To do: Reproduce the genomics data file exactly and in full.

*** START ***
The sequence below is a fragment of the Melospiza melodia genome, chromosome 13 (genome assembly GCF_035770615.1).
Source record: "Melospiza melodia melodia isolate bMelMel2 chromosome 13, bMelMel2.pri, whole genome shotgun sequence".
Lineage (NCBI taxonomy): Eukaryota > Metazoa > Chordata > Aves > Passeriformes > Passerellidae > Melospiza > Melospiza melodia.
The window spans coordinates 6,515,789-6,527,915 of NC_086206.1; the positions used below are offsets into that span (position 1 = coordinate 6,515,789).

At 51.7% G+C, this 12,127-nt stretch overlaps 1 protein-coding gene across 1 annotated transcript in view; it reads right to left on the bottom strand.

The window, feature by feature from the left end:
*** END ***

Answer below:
The sequence below is a fragment of the Melospiza melodia genome, chromosome 13 (genome assembly GCF_035770615.1).
Source record: "Melospiza melodia melodia isolate bMelMel2 chromosome 13, bMelMel2.pri, whole genome shotgun sequence".
Lineage (NCBI taxonomy): Eukaryota > Metazoa > Chordata > Aves > Passeriformes > Passerellidae > Melospiza > Melospiza melodia.
The window spans coordinates 6,515,789-6,527,915 of NC_086206.1; the positions used below are offsets into that span (position 1 = coordinate 6,515,789).

At 51.7% G+C, this 12,127-nt stretch overlaps 1 protein-coding gene across 1 annotated transcript in view; it reads right to left on the bottom strand.

The window, feature by feature from the left end: